Tony Bish ‘Skeetfield’ Chardonnay 2017

Tony Bish 'Skeetfield' Chardonnay2017


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Rich, intense & complex fruit flavours that unfold in the mouth. Wonderful weight & sublime texture. Nutty almond notes are nuances with mineral characteristics.

Why we love it: 

Tony Bish is a genius.

Drink with: 

Creamy Goat's cheese.

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Tony Bish

Tony Bish is a Kiwi winemaker who studied winemaking in Australia before returning to Hawke’s Bay in New Zealand. His first vintage in 1981 was produced at the Corbans winery in Gisborne. The following year he worked at Vidal Estate in Hawkes Bay. He started working in a vineyard in 1986 and then formed Sacred Hill wines with Mark and David Mason. 

Tony Bish has created his own brand and wine club in New Zealand. In 2015 he  introduced the concept of concrete eggs to the NZ wine making scene in collaboration with New Zealand Tanks in Hastings. First created in France in 2001, concrete and recently French Oak eggs are now widely used by innovative winemakers. The ‘tool’ has the shape of an egg and is quite large. Smaller ones are  6 hectoliters, and larger eggs represent 16 hectoliter. The egg shape gives a continuous flow to the wine during fermentation. The thick walls of the egg provides good insulation and stable temperature which removes the requirement for using artificial refrigeration.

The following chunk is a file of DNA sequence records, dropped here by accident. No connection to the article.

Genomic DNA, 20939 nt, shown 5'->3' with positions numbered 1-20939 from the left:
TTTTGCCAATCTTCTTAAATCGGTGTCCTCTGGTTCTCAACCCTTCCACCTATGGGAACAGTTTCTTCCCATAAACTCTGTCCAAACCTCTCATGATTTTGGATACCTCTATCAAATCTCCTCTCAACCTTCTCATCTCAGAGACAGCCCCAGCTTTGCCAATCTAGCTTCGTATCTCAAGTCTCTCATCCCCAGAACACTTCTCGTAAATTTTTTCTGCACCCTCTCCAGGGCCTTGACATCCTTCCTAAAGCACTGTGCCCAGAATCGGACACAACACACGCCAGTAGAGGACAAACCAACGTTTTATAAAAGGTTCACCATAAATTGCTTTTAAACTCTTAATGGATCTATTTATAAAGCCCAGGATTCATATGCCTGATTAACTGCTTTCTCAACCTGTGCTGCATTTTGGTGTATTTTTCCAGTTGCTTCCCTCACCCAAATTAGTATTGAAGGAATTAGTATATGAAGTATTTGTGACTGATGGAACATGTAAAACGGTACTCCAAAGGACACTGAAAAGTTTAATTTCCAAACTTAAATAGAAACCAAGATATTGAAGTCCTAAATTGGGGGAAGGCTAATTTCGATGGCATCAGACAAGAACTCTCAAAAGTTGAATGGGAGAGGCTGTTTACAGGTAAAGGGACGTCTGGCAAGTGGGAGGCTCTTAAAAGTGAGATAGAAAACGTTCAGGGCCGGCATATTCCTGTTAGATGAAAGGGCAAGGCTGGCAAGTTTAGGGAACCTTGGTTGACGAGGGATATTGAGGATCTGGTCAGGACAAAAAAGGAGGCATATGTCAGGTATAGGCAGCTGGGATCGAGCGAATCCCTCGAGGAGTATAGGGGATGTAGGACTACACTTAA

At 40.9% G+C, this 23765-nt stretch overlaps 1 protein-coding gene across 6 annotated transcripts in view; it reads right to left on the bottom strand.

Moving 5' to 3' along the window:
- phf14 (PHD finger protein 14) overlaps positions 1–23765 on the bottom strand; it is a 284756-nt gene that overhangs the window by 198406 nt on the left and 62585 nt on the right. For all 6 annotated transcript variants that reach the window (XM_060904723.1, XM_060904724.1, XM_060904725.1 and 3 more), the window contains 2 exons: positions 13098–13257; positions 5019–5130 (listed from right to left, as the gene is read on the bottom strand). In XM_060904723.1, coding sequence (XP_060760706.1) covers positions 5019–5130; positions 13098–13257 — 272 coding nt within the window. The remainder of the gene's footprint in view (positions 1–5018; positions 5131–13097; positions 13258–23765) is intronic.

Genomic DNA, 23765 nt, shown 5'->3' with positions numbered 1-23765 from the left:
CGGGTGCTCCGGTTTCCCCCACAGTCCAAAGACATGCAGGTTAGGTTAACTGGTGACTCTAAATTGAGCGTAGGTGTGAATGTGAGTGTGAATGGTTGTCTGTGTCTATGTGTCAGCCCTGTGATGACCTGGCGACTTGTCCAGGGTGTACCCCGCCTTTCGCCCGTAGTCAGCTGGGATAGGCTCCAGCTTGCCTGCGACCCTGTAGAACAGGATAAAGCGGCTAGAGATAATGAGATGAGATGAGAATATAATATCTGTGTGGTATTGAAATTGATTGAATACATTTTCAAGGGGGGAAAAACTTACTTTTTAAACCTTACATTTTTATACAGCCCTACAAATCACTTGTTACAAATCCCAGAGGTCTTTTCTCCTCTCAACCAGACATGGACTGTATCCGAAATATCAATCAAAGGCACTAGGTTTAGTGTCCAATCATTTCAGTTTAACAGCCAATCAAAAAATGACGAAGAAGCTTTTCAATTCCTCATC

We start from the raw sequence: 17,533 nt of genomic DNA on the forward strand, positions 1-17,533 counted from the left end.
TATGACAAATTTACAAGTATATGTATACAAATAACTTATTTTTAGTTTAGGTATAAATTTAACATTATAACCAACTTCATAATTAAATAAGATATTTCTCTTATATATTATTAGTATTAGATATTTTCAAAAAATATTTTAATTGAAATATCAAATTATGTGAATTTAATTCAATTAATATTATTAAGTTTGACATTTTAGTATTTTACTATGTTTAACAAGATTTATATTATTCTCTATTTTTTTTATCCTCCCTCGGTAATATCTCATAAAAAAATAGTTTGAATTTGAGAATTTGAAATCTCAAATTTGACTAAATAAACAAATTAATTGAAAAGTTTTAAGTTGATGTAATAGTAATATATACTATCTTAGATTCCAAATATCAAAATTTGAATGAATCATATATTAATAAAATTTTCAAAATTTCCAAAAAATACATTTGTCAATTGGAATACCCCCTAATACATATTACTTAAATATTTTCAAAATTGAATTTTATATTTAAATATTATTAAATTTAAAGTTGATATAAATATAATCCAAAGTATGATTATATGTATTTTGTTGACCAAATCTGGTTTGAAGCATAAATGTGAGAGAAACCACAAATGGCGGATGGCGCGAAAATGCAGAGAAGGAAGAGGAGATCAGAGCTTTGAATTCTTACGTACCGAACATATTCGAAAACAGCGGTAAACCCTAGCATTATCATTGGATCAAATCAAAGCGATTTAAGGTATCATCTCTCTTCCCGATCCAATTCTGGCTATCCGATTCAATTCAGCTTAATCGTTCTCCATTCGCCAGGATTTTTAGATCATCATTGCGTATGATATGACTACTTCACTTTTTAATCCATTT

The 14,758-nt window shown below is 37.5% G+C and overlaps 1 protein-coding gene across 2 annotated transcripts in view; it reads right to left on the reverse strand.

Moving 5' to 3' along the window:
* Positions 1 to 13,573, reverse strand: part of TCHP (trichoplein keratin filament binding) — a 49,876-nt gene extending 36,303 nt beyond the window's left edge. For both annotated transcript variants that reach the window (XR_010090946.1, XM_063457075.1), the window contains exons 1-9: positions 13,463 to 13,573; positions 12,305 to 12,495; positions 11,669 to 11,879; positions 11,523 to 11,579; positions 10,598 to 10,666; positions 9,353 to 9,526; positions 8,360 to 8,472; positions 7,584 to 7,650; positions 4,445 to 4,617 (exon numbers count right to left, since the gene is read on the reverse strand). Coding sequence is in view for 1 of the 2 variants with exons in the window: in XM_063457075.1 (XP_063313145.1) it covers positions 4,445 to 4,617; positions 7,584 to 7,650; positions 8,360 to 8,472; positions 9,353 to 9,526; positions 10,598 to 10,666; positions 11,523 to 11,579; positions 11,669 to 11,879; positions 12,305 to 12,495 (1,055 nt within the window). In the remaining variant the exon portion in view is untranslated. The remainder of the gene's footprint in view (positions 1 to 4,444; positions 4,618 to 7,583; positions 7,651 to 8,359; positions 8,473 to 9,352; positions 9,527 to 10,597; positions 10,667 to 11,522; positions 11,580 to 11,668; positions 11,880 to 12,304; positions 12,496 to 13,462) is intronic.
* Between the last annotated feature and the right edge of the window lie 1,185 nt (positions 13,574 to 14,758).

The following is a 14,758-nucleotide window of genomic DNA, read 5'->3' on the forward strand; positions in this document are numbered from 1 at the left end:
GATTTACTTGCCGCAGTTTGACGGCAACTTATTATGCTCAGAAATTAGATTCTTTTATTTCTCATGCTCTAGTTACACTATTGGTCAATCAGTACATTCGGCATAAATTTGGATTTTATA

Tony has developed a true passion for Chardonnay wines which lead him to launch a unique brand that only offers customer artisanal Chardonnay wines made from the chardonnay grape with the oak eggs for all white wine lovers. 

If you wish to get more insight on Tony Bish brand and his wines you can visit his website here.


Hawke’s Bay

Back in 1851, Hawkes Bay was the first region in New Zealand to have a winery established, ‘The Mission Estate’. But it didn’t stop there, when it comes to wine production, Hawkes Bay is New Zealand’s second largest region, with a 50/50 split between the red and white wines, a fantastic variety of styles flow from its vineyards. The areas tops reds are Syrah, Merlot and Cabernet Sauvignon, typically boasting subtle herbaceous notes and intense berry/cassis flavour.

Being New Zealand’s oldest wine region mixed with the fact the majority of vineyards are still family owned results in a rich culture with wild variation between each vintner and the ethos behind their bottles. Naturally, this has drawn the attention of the public and with numerous trails that highlight the artisan producers and Art Deco architecture wine tourism has excelled in the area.

Gimblett Gravels is Hawkes Bay’s wine area with the most fame. Although unplanted until the early 1980’s as it was common belief high quality grapes couldn’t be grown in the area, methods improved and tastes changed and the area come into its own. In 2001 winegrowers and producers united to form the Gimblett Gravels Winegrowers Association, with this unity, the association was able to promote the areas wines to the world stage. The associations brand is based on the French concept of terroir, abiding by the strict classification rules, primarily governed by soil type. Gimblett Gravels was the first New World district to receive this designation, with the Gimblett Gravels wine growing district covering over 800ha, being stringently based on the gravel based soils originating from the old Ngaruroro River exposed after heavy flooding in the 1860s.